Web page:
For the last 10 years, the Port was the site of a barge and workboat manufacturing facility, but with the downturn in barge requirements, the yard is transitioning back to Palacios Shipyard with capabilities of hauling and repairing the Gulf shrimp vessels. The Navigation District is also home to another shipyard and numerous small businesses that are related to the bait and fishing industries.
Although considered a shallow draft port, regular maintenance dredging and the Port’s proximity to many large agricultural tracts and coast development projects provide a cheap, safe and environmentally friendly method of transporting fertilizer, grain, gravel and other building materials to the area.
Palacios lies in the western reaches of a vibrant and growing Matagorda County. The city’s excellent education system, its quality of life and several new seaside residential communities provide a desirable location for both current and new residents.
Valdosta-Lowndes County, Georgia
In Valdosta-Lowndes County, Georgia, they know a lot when it comes to logistics. As one of the top-five destination locations for logistics in the U.S., Valdosta’s strategic location directly between Atlanta, Georgia, and Orlando, Florida, and at the crossroads of I-75 and I-10 offers a distinct advantage to logistics companies located there. From Valdosta, companies are able to enjoy one-day truck service to all of Florida and a significant distance up the eastern seaboard and out west via I-10 and U.S. Highway 84.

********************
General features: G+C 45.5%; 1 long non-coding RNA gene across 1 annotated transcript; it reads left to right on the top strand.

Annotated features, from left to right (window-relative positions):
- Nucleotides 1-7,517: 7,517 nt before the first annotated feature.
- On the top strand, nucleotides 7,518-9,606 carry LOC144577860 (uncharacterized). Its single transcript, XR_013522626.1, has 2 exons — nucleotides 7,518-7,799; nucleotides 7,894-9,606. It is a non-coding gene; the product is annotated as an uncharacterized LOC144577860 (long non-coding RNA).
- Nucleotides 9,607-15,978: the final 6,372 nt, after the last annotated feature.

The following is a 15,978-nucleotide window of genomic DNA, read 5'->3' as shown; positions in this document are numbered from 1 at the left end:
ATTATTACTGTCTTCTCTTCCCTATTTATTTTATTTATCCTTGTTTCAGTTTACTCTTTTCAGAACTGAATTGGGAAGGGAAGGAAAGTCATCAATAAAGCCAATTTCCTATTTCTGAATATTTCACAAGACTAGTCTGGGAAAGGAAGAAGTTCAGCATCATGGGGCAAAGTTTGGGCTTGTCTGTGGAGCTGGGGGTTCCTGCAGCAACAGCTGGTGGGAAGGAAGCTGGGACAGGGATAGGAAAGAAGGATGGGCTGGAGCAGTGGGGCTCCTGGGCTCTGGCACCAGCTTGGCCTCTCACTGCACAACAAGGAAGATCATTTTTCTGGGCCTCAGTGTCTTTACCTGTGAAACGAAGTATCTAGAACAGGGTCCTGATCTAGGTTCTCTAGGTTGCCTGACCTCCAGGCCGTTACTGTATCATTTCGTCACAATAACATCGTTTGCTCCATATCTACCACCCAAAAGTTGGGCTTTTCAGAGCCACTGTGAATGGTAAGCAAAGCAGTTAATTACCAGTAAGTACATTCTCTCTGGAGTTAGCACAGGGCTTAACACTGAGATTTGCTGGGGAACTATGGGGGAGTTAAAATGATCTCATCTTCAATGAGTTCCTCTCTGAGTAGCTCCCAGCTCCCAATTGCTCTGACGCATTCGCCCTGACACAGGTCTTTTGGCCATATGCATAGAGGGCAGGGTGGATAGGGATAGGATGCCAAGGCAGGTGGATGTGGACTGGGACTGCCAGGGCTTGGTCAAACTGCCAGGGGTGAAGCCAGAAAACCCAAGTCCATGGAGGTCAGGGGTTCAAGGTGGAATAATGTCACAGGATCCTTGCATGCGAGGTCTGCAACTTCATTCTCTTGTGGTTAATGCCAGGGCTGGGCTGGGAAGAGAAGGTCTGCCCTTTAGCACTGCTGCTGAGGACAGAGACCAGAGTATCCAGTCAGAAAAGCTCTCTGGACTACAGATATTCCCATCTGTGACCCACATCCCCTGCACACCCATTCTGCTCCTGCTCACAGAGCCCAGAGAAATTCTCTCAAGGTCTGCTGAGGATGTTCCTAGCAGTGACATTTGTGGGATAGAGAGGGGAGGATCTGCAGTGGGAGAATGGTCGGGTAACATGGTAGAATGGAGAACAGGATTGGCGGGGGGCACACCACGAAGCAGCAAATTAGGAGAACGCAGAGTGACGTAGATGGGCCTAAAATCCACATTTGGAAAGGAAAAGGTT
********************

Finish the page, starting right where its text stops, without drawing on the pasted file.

Commercial air service is an advantage for Valdosta with easy access to three international airports, including Hartsfield Jackson International Airport in Atlanta, Georgia; Jacksonville International Airport in Jacksonville, Florida; and Orlando International Airport in Orlando, Florida. The Valdosta Regional Airport offers daily flights connecting through Atlanta.
Eight exits run along six-lane Interstate 75 in Valdosta-Lowndes County, allowing major metro markets to be reached in one day by truck. The metro markets include Atlanta, Georgia; Orlando, Florida; Tallahassee, Florida; Tampa, Florida; Columbia, South Carolina; Birmingham, Alabama; Nashville, Tennessee; Memphis, Tennessee; New Orleans, Louisiana; and Lexington, Kentucky, just to name a few.
Those needing rail services can access two Class I rail services by both CXS and Norfolk Southern railroads.
Located near Savannah, Georgia, and Jacksonville, Florida, Valdosta-Lowndes County has easy access to freight carriers. The Port of Savannah is located 167.8 miles from Valdosta while Port of Jacksonville is 135 miles, southeast.